Event conceptualisation and aspect in L2 English and Persian : An application of the Heidelberg–Paris model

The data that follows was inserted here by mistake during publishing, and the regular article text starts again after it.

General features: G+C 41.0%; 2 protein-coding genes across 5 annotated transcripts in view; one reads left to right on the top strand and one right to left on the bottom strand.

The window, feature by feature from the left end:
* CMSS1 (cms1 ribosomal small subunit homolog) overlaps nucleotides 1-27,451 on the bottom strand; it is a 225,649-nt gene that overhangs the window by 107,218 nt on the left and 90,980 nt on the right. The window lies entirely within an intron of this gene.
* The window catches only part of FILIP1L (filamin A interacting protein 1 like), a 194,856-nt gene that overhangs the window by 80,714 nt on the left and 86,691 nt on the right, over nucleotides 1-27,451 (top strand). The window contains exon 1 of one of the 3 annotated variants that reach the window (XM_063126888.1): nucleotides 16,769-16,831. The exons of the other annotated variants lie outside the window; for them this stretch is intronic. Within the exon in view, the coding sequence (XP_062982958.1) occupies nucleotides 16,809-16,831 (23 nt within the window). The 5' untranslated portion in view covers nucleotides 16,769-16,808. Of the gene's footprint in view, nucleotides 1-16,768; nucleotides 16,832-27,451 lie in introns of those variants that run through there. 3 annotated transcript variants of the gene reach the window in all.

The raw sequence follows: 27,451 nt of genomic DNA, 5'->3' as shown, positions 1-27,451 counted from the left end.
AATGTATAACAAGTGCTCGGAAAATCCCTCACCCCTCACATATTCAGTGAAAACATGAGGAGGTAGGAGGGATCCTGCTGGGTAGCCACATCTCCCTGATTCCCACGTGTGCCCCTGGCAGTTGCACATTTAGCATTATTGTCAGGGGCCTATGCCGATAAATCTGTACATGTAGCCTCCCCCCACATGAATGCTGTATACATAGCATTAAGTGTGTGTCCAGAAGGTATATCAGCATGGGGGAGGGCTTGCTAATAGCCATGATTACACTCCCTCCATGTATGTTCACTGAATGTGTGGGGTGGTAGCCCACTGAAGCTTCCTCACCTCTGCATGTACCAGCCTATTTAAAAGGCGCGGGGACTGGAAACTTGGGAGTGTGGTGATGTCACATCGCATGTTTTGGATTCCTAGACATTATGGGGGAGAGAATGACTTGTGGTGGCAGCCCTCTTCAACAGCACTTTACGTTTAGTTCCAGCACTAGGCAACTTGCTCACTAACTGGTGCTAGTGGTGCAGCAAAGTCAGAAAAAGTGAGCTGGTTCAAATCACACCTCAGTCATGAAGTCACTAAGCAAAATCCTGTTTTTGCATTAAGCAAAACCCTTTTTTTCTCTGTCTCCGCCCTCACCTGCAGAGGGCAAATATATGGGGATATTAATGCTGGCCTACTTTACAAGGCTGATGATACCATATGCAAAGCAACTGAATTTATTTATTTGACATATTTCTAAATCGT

Abstract: The present project investigates the impact of the grammaticalised progressive on event conceptualisation in English and Persian. It applies the Heidelberg–Paris framework using single event descriptions for analysis at the sentence level and story re-narrations at the discourse level. The empirical data test the hypothesis that the progressive has an impact on information selection and discourse structuring in event conceptualisation in terms of infrequent endpoint encodings and language-specific patterns of perspective-taking in structuring discourse. Languages lacking the grammaticalised progressive clearly show different effects.There are system-based similarities/differences in aspect between English and Persian. They have the progressive in common but differ with respect to the imperfective–perfective distinction. This difference is manifested as an increase in the use of the progressive in English. In contrast, the Persian system with two aspectual non-past forms which are possible for expressions of ongoingness leads to decreased use of the particular dāštan-progressive.The key finding for the single, motion event descriptions is that the dāštan-progressive in Persian shows less frequent endpoint encodings, like in English, as compared to languages lacking the progressive. However, the imperfective bare mi-form is associated with frequent endpoints while English shows no such association because the progressive must always be used.In narratives, differences emerge again due to the different typology. When the uses of the progressives in re-narrations are differentiated for clause type, the progressive in English is used equally in main and sub-clauses, though more dominantly in sub-clauses in Persian. These sub-results speak about differences in perspective-taking between these L1s.The analysis of the complexities involved in aspect establishes that the bare mi-form in Persian can denote ongoingness in cases where the progressive is obligatory in English as it has no optional verb form. Consequently, the typological difference of the absence/presence of the imperfective–perfective categories leads to a significant increase in the use of the progressive in English, which results in a cross-linguistically different, and L1-specific, patterns of perspective-taking in the narrative discourse in English and Persian. Thus, despite the fact that the L1s have the progressive aspect, their principles of use differ as they are dependent on the relevant aspectual system.Relating the results to linguistic relativity and cross-linguistic influence, the study shows that owing to the grammatical category of the progressive in common, event conceptualisation is similar in English and Persian in terms of infrequent endpoint encodings in single motion event descriptions, despite the overall typological difference. However, L1-related influence on the principles of use of the progressive in L2 English is considerable in the narrative discourse of the advanced L2 users of English as they seemingly proceed from the principles of use in L1 Persian towards those in L1 English.
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